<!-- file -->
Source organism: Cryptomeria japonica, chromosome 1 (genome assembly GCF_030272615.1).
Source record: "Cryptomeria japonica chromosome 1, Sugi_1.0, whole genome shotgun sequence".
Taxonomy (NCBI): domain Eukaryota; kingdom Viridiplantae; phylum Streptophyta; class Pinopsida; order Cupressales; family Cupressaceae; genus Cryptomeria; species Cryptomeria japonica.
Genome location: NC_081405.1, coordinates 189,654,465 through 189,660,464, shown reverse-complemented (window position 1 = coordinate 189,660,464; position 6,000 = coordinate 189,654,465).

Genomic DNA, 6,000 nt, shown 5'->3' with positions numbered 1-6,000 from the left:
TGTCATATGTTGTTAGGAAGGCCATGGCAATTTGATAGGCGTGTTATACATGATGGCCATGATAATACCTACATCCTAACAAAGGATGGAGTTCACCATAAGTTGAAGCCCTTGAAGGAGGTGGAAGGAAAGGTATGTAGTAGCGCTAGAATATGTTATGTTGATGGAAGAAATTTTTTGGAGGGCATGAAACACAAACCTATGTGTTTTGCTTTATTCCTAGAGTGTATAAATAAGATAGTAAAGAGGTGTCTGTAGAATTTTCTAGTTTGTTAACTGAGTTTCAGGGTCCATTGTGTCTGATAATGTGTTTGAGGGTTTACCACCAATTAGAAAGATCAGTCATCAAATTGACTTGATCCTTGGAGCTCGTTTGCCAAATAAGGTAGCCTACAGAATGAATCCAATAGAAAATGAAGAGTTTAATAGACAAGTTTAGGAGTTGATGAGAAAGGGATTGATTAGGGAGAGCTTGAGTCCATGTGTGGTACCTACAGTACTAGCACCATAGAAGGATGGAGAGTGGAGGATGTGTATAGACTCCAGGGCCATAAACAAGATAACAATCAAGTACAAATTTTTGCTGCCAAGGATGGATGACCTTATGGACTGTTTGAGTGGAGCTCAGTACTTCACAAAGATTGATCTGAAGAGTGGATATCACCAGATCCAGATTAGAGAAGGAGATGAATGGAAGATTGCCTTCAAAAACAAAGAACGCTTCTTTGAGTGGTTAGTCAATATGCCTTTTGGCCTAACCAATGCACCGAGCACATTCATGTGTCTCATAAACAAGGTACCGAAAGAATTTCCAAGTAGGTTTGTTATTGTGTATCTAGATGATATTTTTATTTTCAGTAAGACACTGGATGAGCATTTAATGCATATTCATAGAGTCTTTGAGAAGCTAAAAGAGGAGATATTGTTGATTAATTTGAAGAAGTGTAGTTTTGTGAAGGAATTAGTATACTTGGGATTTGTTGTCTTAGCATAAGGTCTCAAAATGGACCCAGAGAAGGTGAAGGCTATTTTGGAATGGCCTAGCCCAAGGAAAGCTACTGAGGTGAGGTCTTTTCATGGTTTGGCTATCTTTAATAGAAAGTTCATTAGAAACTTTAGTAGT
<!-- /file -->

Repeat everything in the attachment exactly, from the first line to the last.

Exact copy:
Source organism: Cryptomeria japonica, chromosome 1 (genome assembly GCF_030272615.1).
Source record: "Cryptomeria japonica chromosome 1, Sugi_1.0, whole genome shotgun sequence".
Taxonomy (NCBI): domain Eukaryota; kingdom Viridiplantae; phylum Streptophyta; class Pinopsida; order Cupressales; family Cupressaceae; genus Cryptomeria; species Cryptomeria japonica.
Genome location: NC_081405.1, coordinates 189,654,465 through 189,660,464, shown reverse-complemented (window position 1 = coordinate 189,660,464; position 6,000 = coordinate 189,654,465).

Genomic DNA, 6,000 nt, shown 5'->3' with positions numbered 1-6,000 from the left:
TGTCATATGTTGTTAGGAAGGCCATGGCAATTTGATAGGCGTGTTATACATGATGGCCATGATAATACCTACATCCTAACAAAGGATGGAGTTCACCATAAGTTGAAGCCCTTGAAGGAGGTGGAAGGAAAGGTATGTAGTAGCGCTAGAATATGTTATGTTGATGGAAGAAATTTTTTGGAGGGCATGAAACACAAACCTATGTGTTTTGCTTTATTCCTAGAGTGTATAAATAAGATAGTAAAGAGGTGTCTGTAGAATTTTCTAGTTTGTTAACTGAGTTTCAGGGTCCATTGTGTCTGATAATGTGTTTGAGGGTTTACCACCAATTAGAAAGATCAGTCATCAAATTGACTTGATCCTTGGAGCTCGTTTGCCAAATAAGGTAGCCTACAGAATGAATCCAATAGAAAATGAAGAGTTTAATAGACAAGTTTAGGAGTTGATGAGAAAGGGATTGATTAGGGAGAGCTTGAGTCCATGTGTGGTACCTACAGTACTAGCACCATAGAAGGATGGAGAGTGGAGGATGTGTATAGACTCCAGGGCCATAAACAAGATAACAATCAAGTACAAATTTTTGCTGCCAAGGATGGATGACCTTATGGACTGTTTGAGTGGAGCTCAGTACTTCACAAAGATTGATCTGAAGAGTGGATATCACCAGATCCAGATTAGAGAAGGAGATGAATGGAAGATTGCCTTCAAAAACAAAGAACGCTTCTTTGAGTGGTTAGTCAATATGCCTTTTGGCCTAACCAATGCACCGAGCACATTCATGTGTCTCATAAACAAGGTACCGAAAGAATTTCCAAGTAGGTTTGTTATTGTGTATCTAGATGATATTTTTATTTTCAGTAAGACACTGGATGAGCATTTAATGCATATTCATAGAGTCTTTGAGAAGCTAAAAGAGGAGATATTGTTGATTAATTTGAAGAAGTGTAGTTTTGTGAAGGAATTAGTATACTTGGGATTTGTTGTCTTAGCATAAGGTCTCAAAATGGACCCAGAGAAGGTGAAGGCTATTTTGGAATGGCCTAGCCCAAGGAAAGCTACTGAGGTGAGGTCTTTTCATGGTTTGGCTATCTTTAATAGAAAGTTCATTAGAAACTTTAGTAGT